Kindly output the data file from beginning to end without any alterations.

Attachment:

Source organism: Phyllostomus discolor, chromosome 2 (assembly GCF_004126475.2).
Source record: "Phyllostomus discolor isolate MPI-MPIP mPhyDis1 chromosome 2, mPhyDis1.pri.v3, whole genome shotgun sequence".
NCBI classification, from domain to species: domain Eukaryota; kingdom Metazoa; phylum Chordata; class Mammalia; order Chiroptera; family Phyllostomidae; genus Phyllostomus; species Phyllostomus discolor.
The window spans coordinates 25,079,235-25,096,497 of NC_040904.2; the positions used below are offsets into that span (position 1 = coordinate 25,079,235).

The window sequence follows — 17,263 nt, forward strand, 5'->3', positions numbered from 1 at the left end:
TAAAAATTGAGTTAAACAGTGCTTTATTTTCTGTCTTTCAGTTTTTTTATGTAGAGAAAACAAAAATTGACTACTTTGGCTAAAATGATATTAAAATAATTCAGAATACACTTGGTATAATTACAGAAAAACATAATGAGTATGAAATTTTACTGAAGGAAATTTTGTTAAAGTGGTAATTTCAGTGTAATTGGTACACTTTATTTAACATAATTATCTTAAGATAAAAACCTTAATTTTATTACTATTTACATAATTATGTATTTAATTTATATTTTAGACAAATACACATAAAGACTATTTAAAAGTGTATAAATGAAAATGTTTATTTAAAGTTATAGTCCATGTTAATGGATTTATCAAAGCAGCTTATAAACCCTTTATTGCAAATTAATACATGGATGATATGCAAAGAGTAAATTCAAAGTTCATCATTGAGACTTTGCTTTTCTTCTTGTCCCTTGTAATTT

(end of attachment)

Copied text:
Source organism: Phyllostomus discolor, chromosome 2 (assembly GCF_004126475.2).
Source record: "Phyllostomus discolor isolate MPI-MPIP mPhyDis1 chromosome 2, mPhyDis1.pri.v3, whole genome shotgun sequence".
NCBI classification, from domain to species: domain Eukaryota; kingdom Metazoa; phylum Chordata; class Mammalia; order Chiroptera; family Phyllostomidae; genus Phyllostomus; species Phyllostomus discolor.
The window spans coordinates 25,079,235-25,096,497 of NC_040904.2; the positions used below are offsets into that span (position 1 = coordinate 25,079,235).

The window sequence follows — 17,263 nt, forward strand, 5'->3', positions numbered from 1 at the left end:
TAAAAATTGAGTTAAACAGTGCTTTATTTTCTGTCTTTCAGTTTTTTTATGTAGAGAAAACAAAAATTGACTACTTTGGCTAAAATGATATTAAAATAATTCAGAATACACTTGGTATAATTACAGAAAAACATAATGAGTATGAAATTTTACTGAAGGAAATTTTGTTAAAGTGGTAATTTCAGTGTAATTGGTACACTTTATTTAACATAATTATCTTAAGATAAAAACCTTAATTTTATTACTATTTACATAATTATGTATTTAATTTATATTTTAGACAAATACACATAAAGACTATTTAAAAGTGTATAAATGAAAATGTTTATTTAAAGTTATAGTCCATGTTAATGGATTTATCAAAGCAGCTTATAAACCCTTTATTGCAAATTAATACATGGATGATATGCAAAGAGTAAATTCAAAGTTCATCATTGAGACTTTGCTTTTCTTCTTGTCCCTTGTAATTT